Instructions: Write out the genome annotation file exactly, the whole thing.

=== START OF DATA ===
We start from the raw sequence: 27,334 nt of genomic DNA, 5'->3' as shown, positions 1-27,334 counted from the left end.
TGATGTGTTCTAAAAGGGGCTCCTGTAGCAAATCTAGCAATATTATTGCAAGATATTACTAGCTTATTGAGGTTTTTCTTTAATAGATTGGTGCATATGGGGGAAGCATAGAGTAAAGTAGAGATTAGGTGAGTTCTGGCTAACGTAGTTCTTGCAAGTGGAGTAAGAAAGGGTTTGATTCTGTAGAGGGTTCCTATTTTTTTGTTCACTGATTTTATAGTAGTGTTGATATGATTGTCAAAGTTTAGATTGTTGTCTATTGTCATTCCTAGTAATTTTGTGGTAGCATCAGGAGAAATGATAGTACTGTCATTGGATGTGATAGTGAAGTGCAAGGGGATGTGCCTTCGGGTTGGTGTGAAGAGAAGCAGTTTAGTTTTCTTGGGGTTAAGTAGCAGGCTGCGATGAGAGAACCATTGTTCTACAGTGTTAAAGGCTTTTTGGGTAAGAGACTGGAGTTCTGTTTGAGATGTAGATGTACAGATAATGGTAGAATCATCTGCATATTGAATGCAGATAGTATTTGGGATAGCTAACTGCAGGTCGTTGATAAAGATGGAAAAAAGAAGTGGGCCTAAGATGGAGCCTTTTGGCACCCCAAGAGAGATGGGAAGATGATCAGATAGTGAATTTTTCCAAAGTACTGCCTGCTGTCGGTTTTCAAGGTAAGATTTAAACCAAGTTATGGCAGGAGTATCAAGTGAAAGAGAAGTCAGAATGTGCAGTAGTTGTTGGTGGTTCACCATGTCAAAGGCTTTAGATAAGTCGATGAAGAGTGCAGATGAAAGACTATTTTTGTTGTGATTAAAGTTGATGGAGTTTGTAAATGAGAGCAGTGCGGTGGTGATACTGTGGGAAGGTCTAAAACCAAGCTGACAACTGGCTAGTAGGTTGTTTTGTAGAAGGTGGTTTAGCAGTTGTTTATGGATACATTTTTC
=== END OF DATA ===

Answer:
We start from the raw sequence: 27,334 nt of genomic DNA, 5'->3' as shown, positions 1-27,334 counted from the left end.
TGATGTGTTCTAAAAGGGGCTCCTGTAGCAAATCTAGCAATATTATTGCAAGATATTACTAGCTTATTGAGGTTTTTCTTTAATAGATTGGTGCATATGGGGGAAGCATAGAGTAAAGTAGAGATTAGGTGAGTTCTGGCTAACGTAGTTCTTGCAAGTGGAGTAAGAAAGGGTTTGATTCTGTAGAGGGTTCCTATTTTTTTGTTCACTGATTTTATAGTAGTGTTGATATGATTGTCAAAGTTTAGATTGTTGTCTATTGTCATTCCTAGTAATTTTGTGGTAGCATCAGGAGAAATGATAGTACTGTCATTGGATGTGATAGTGAAGTGCAAGGGGATGTGCCTTCGGGTTGGTGTGAAGAGAAGCAGTTTAGTTTTCTTGGGGTTAAGTAGCAGGCTGCGATGAGAGAACCATTGTTCTACAGTGTTAAAGGCTTTTTGGGTAAGAGACTGGAGTTCTGTTTGAGATGTAGATGTACAGATAATGGTAGAATCATCTGCATATTGAATGCAGATAGTATTTGGGATAGCTAACTGCAGGTCGTTGATAAAGATGGAAAAAAGAAGTGGGCCTAAGATGGAGCCTTTTGGCACCCCAAGAGAGATGGGAAGATGATCAGATAGTGAATTTTTCCAAAGTACTGCCTGCTGTCGGTTTTCAAGGTAAGATTTAAACCAAGTTATGGCAGGAGTATCAAGTGAAAGAGAAGTCAGAATGTGCAGTAGTTGTTGGTGGTTCACCATGTCAAAGGCTTTAGATAAGTCGATGAAGAGTGCAGATGAAAGACTATTTTTGTTGTGATTAAAGTTGATGGAGTTTGTAAATGAGAGCAGTGCGGTGGTGATACTGTGGGAAGGTCTAAAACCAAGCTGACAACTGGCTAGTAGGTTGTTTTGTAGAAGGTGGTTTAGCAGTTGTTTATGGATACATTTTTC